Theresa May ‘writes to EU asking for Brexit delay until end of June' and admits country in 'crisis'

Theresa May is to write to the European Union asking for Brexit to be postponed until the end of June with the option of a longer delay, it has been reported.

The prime minister also admitted that the country is in a political "crisis" over Brexit.

The BBC reported that one minister said there was "no agreement" in a Cabinet meeting about the government's next move.

Under current law, the UK is due to leave the EU with or without a deal in 10 days' time.

The BBC's political editor, Laura Kuenssberg, said the prime minister's letter will also include a provision for a delay of up to two years.

Another Cabinet source told the BBC there was frustration that Mrs May did not make a clear indiction of which length of delay she would ask for.

On Monday, the speaker of the House of Commons, John Bercow, warned that Mrs May had to bring back a substantially altered Brexit deal to Parliament, otherwise it would not go before MPs a third time.

The prime minister's official spokesman said on Tuesday: "If you were to look back to the speech which the prime minister gave just before Meaningful Vote 2, she said that if MPs did not support Meaningful Vote 2, we would be in a crisis.

"Events yesterday tell you that that situation has come to pass."

The prime minister says the UK will need a short extension to get the necessary legislation through Parliament, if MPs back her withdrawal deal.

If the prime minister's EU withdrawal deal is backed by MPs at the third attempt, she says the UK will need a short extension to get the legislation through Parliament.

But she has warned Brexiteers in her party that a longer period will be needed if the deal is defeated again.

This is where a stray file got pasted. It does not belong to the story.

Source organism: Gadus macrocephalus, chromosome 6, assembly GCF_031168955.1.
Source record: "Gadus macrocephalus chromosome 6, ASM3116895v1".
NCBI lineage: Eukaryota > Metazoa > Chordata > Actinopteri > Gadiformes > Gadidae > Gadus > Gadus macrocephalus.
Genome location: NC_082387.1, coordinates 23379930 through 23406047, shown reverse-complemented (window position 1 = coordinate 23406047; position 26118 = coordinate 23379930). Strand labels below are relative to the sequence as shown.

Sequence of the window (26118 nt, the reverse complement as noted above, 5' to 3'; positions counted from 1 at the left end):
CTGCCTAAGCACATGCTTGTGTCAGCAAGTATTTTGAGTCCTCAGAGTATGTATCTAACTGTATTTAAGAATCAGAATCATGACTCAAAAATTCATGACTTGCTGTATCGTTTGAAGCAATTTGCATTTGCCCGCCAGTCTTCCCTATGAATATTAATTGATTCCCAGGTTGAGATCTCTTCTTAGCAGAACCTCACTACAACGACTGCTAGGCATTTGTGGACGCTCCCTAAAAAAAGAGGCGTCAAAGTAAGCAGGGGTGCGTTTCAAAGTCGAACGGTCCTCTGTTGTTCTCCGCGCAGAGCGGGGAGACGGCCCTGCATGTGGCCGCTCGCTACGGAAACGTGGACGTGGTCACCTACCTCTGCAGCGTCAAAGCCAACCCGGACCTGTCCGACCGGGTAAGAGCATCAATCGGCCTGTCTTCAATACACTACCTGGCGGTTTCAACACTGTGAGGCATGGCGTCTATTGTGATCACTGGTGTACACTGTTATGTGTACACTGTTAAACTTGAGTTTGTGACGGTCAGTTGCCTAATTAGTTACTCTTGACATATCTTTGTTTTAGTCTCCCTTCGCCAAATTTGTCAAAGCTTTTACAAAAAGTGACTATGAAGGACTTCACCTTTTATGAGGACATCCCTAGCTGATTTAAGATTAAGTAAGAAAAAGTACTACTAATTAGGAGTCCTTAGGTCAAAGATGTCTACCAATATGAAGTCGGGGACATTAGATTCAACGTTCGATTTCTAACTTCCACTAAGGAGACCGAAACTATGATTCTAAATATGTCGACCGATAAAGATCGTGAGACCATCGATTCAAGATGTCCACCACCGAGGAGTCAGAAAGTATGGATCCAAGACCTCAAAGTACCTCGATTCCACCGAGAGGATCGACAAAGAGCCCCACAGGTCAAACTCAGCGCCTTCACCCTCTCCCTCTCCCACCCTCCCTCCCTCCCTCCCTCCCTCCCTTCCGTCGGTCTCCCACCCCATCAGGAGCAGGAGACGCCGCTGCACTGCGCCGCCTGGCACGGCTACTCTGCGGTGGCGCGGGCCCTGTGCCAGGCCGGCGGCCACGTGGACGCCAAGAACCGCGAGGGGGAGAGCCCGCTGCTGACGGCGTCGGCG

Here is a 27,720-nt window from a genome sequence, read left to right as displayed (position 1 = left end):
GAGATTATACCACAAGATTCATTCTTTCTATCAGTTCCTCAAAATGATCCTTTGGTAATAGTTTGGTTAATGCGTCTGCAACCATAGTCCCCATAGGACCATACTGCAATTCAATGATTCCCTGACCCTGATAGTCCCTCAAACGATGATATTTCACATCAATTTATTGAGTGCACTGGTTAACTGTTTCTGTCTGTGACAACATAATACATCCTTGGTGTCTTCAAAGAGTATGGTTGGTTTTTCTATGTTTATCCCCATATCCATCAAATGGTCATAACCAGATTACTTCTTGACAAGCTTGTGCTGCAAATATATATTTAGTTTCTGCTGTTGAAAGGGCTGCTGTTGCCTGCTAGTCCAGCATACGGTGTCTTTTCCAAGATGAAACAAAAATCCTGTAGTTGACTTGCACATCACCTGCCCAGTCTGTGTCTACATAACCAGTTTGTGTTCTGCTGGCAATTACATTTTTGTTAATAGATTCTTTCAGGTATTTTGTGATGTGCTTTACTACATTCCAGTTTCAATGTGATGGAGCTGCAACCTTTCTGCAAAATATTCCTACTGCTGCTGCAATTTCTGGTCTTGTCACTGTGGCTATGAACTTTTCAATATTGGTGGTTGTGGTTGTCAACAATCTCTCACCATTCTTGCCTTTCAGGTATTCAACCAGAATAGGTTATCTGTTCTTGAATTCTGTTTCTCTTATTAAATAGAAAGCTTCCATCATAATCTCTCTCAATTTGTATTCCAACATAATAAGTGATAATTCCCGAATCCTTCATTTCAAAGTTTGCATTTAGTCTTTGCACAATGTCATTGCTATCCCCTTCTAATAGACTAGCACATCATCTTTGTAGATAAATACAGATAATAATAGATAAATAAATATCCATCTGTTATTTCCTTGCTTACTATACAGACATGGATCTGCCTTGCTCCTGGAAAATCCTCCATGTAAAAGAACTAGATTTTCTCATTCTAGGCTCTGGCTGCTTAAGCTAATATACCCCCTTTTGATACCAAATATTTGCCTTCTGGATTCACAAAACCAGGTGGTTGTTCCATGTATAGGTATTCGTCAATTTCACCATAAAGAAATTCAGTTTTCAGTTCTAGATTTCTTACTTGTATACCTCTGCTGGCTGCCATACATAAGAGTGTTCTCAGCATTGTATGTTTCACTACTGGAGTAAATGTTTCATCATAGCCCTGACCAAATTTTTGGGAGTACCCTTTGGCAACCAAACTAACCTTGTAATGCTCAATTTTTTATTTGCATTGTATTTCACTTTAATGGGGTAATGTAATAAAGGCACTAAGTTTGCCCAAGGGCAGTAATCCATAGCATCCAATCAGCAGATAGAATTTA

Any delay must be agreed by all 27 EU member states.

Downing Street sources told the BBC there was no final decision in the Cabinet meeting on the length of the requested extension.

The prime minister will travel to Brussels on Thursday to discuss the options with EU leaders.

Ms Kuenssberg reported that House of Commons leader Andrea Leadsom criticised her colleagues in the Cabinet, saying it is now a "Remain Cabinet", not a "Brexit Cabinet".

Downing Street said that in the course of a 90-minute discussion at the weekly Cabinet meeting, Mrs May made it clear she wanted MPs to have another vote "as soon as possible".

Her official spokesman said: "What you can see from the prime minister and her colleagues is an absolute determination to find a way in which Parliament could vote for the UK to leave the European Union with a deal.

"The prime minister has been very clear throughout that she wants that to happen as soon as possible."

Downing Street confirmed discussions were continuing with the Democratic Unionist Party – which props up the government at Westminster – in an effort to build support for the deal after last week's 149-vote defeat.

But Commons speaker John Bercow confirmed Mrs May must bring back an amendable motion on the Brexit process by next Monday regardless of what happens in the negotiations with the EU.

- This article first appeared on Yahoo

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